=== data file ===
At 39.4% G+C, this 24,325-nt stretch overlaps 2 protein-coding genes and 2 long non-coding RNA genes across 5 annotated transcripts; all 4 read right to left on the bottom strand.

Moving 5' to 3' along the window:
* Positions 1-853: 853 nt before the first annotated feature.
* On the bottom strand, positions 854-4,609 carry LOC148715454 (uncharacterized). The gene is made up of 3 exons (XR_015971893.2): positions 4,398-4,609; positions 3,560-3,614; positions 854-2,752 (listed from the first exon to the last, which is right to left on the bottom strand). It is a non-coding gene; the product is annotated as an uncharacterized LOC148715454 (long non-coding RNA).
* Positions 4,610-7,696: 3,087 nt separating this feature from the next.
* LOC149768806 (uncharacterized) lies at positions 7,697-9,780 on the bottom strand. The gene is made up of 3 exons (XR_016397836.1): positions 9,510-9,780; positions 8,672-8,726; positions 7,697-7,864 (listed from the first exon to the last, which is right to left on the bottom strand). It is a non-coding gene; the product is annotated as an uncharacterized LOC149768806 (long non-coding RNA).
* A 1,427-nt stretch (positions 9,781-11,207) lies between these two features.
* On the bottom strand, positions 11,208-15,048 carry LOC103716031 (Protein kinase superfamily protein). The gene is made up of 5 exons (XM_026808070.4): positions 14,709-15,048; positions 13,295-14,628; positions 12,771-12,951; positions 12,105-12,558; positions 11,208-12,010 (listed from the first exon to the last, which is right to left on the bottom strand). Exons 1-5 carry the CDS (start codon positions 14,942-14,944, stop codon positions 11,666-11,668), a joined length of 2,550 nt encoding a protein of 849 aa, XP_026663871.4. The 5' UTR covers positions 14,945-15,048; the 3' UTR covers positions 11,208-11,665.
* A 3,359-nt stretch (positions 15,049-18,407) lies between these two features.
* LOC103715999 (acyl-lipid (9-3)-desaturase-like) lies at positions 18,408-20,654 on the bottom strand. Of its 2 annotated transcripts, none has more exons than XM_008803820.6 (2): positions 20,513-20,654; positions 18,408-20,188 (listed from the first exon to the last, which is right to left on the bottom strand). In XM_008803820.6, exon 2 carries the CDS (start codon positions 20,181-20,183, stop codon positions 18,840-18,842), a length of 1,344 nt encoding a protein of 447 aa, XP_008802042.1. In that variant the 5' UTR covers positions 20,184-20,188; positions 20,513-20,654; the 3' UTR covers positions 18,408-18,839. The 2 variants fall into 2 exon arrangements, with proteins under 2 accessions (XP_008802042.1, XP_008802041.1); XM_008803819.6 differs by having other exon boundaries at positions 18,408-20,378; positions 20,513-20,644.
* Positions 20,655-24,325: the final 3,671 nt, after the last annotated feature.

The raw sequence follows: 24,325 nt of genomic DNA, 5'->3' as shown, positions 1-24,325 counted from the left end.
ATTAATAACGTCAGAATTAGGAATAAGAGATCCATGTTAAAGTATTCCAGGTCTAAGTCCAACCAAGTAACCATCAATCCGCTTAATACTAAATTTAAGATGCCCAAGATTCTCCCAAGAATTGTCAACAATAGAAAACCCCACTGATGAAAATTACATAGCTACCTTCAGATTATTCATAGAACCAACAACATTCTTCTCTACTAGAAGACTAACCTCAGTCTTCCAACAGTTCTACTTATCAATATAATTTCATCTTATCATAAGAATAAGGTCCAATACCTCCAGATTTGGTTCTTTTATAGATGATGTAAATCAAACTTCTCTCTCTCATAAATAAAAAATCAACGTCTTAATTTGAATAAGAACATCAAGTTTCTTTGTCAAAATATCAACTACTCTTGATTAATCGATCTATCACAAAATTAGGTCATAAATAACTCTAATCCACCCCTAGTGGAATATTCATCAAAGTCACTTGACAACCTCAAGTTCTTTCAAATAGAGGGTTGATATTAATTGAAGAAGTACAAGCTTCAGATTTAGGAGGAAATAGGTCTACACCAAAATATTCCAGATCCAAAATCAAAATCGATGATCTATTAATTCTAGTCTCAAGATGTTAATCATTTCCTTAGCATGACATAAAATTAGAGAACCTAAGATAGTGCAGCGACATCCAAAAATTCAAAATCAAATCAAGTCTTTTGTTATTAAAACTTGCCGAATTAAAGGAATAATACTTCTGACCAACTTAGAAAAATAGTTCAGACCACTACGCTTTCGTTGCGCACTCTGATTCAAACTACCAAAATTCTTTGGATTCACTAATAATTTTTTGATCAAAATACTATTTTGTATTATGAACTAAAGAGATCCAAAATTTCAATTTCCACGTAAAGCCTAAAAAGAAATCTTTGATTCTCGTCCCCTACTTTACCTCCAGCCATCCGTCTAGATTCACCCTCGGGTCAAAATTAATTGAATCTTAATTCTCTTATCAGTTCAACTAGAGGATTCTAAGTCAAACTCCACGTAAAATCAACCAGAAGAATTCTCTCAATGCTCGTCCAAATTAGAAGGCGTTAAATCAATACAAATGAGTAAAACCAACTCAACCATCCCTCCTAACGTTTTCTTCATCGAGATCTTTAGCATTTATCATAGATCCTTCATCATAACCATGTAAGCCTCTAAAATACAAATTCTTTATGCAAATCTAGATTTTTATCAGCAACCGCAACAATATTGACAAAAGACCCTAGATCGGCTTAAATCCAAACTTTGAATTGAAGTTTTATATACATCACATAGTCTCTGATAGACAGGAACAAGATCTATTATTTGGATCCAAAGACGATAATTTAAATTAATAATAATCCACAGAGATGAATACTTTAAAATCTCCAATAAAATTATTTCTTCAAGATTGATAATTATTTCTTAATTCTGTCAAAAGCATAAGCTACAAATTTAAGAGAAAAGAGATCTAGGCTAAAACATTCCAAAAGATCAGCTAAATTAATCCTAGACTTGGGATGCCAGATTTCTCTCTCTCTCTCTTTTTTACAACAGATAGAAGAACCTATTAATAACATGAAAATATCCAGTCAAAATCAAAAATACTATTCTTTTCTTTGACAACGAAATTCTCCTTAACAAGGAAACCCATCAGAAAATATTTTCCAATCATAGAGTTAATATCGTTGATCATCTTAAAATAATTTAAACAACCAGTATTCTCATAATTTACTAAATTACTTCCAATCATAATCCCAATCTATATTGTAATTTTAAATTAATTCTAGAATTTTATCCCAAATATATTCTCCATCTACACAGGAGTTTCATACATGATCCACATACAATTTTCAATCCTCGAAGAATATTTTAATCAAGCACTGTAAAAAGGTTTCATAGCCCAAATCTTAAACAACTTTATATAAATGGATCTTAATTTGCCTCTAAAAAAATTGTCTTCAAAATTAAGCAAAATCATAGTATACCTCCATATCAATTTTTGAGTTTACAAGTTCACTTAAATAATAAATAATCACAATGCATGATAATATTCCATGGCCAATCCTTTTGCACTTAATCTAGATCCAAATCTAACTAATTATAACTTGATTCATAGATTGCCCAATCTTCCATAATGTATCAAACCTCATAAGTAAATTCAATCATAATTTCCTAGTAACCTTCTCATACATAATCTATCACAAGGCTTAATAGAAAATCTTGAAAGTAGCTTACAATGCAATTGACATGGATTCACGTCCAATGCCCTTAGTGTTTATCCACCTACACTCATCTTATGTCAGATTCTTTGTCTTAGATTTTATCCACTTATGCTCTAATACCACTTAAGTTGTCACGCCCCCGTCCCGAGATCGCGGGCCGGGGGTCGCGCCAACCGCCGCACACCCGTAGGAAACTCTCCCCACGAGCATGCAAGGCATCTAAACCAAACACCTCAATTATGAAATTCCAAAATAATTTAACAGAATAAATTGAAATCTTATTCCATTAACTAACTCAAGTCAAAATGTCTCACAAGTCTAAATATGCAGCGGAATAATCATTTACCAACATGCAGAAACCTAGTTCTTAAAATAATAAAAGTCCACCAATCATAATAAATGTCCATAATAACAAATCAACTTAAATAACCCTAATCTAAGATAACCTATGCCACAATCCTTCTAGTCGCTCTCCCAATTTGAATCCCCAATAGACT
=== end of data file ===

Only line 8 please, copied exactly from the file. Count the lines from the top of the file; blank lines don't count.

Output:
* On the bottom strand, positions 11,208-15,048 carry LOC103716031 (Protein kinase superfamily protein). The gene is made up of 5 exons (XM_026808070.4): positions 14,709-15,048; positions 13,295-14,628; positions 12,771-12,951; positions 12,105-12,558; positions 11,208-12,010 (listed from the first exon to the last, which is right to left on the bottom strand). Exons 1-5 carry the CDS (start codon positions 14,942-14,944, stop codon positions 11,666-11,668), a joined length of 2,550 nt encoding a protein of 849 aa, XP_026663871.4. The 5' UTR covers positions 14,945-15,048; the 3' UTR covers positions 11,208-11,665.